Do non-profit nursing home provide better quality than for-profit nursing homes? Generally, for-profit nursing homes appear to have better quality measures, but this could be due to the fact that non-profit nursing homes act as a safety net, whereas non-profit nursing homes treat sicker patients. Today, I look at Grabowski et al. (2012) ‘s attempt to answer this question.
Americans living in approximately nursing homes: 1.5 million
Number of nursing homes: 16,100
Share of Americans who survive to age 65 that will need to use a nursing home at some point in their lives: 46%.
Nursing home expenditures in 2009: $137 billion (5.5% of national health expenditures)
Medicaid pays for roughly 50% of all nursing home expenditures and 70% of all bed days.
Medicare covers post-acute nursing home care, which accounts for 12% of total nursing home expenditures.
The authors rely on two types of data. The first, the Minimum Data Set (MDS), is an assessment data file for nursing home residents. The second file, Medicare Claims and Enrollment records, is used to measure spending. The authors also use the Medicaid Analytic Extract (MAX) data to determine the patient’s Medicaid eligibility. The authors examine newly admitted paitents to nursing homes between January 1, 2004 and June 30, 2005.
The authors examine how non-profit status affects quality of care. Quality of care is measured using the following variables: (i) change in ADL functioning, (ii) change in mobility status, (iii) change in pain status, and (iv) re-hospitalization within 30 days. A regression of quality measures on non-profit status will give incorrect estimates if non-profit status is correlated with unobserved measures of quality. “For example, an individual in poorer health may be more likely to choose a nonprofit nursing home and also experience worse outcomes on the measures used to reflect quality.”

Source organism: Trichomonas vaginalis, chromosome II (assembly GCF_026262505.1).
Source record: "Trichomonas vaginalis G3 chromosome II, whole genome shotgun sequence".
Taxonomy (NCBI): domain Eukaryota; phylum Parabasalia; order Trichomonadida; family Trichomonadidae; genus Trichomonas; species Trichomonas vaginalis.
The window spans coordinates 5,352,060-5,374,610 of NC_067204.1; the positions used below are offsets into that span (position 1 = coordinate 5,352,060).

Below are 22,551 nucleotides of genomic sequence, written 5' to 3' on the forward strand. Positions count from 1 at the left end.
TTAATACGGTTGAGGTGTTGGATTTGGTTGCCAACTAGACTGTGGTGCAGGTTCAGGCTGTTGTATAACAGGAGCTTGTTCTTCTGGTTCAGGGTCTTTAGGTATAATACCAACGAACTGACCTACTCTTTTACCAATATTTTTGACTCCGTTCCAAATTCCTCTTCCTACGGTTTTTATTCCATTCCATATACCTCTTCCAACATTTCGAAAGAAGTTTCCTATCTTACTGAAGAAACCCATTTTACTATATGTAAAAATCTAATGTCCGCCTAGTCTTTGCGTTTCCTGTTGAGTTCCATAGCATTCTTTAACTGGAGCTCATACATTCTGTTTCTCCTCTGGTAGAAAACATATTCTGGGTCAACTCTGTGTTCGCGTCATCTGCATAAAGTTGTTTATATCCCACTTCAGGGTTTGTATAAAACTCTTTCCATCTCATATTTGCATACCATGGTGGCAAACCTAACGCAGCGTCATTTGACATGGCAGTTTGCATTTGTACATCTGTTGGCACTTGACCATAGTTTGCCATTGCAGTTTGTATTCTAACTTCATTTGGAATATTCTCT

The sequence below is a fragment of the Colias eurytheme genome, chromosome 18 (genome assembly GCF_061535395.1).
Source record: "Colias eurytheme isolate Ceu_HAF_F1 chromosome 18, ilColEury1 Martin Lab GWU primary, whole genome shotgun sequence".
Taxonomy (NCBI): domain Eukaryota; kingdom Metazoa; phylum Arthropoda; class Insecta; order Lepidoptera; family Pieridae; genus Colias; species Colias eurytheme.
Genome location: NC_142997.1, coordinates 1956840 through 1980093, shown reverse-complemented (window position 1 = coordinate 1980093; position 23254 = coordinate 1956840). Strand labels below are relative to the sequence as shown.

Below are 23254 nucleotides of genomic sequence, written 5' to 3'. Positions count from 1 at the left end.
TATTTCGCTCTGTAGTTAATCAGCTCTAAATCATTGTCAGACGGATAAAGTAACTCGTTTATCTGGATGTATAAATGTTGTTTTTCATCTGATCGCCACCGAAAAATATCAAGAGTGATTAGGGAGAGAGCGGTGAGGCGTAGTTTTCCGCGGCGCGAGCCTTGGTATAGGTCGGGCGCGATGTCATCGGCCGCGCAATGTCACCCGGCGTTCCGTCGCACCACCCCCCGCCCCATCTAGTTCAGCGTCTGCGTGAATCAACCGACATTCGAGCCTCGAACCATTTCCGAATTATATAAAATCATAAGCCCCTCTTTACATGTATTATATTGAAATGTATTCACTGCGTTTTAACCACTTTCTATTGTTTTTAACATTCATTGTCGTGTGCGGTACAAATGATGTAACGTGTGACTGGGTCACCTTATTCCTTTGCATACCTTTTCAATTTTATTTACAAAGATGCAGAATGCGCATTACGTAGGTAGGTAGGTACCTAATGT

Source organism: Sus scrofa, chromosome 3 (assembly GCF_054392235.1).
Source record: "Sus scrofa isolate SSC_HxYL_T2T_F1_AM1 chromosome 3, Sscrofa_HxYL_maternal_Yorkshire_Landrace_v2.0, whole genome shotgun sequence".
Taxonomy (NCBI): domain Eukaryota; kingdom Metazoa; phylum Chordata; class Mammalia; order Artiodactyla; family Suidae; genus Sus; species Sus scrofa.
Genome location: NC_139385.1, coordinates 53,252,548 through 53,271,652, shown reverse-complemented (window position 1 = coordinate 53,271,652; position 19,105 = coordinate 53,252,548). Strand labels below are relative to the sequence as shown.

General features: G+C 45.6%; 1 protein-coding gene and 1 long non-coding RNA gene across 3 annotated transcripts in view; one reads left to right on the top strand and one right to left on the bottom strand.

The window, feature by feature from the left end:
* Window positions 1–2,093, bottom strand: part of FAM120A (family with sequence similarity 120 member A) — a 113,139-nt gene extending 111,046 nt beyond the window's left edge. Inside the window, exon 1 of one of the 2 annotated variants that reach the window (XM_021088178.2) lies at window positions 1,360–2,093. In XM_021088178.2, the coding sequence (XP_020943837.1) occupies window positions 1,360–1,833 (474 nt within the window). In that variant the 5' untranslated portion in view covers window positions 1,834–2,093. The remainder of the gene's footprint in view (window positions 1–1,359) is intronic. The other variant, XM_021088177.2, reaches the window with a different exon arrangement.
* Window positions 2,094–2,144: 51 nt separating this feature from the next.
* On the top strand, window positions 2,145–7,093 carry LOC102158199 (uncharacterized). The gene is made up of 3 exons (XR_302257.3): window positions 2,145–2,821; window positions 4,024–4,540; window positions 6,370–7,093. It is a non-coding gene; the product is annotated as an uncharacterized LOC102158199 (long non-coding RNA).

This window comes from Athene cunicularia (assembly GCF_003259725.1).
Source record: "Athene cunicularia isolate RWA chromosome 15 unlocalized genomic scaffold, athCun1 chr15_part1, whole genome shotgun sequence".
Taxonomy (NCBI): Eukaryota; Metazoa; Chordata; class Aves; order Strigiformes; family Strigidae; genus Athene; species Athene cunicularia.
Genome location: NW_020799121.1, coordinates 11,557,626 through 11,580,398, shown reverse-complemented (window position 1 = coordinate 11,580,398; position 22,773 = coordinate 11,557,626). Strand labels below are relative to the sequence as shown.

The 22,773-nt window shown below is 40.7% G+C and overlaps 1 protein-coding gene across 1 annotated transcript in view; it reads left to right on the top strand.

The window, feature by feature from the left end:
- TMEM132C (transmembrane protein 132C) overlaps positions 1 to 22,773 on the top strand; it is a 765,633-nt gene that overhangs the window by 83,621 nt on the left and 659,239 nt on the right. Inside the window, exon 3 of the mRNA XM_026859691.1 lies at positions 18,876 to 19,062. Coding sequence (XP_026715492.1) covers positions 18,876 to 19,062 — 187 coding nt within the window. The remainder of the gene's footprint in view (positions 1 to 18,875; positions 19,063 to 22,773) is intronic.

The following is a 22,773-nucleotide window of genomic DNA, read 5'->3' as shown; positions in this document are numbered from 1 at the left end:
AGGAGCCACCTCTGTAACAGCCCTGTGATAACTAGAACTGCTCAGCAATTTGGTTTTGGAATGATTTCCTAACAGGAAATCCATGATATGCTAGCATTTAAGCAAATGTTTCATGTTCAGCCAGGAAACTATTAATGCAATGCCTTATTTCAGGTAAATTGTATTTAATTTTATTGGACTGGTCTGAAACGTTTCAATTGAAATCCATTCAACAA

To account for this issue, the authors use an instrumental variables approach where the instrument is “differential distance.” Differential distance is defined as differential distance between the nearest nonprofit and for-profit nursing homes for each patient. The authors also use Huber-White standard errors clustered at the ZIP code level.
Our results suggest thatafter instrumenting for endogenous ownershipnonprofits nursing homes provide better quality for short-stay patients relative to their for-profit counterparts. Unlike the multinomial logit (uninstrumented) models, the instrumented result is consistent across distinct measures of short-stay quality. Therefore, failure to account for the endogeneity of ownership would lead to an errant conclusion that ownership does not have a systematic relationship to quality of care, which could lead to unjustified policy prescriptions.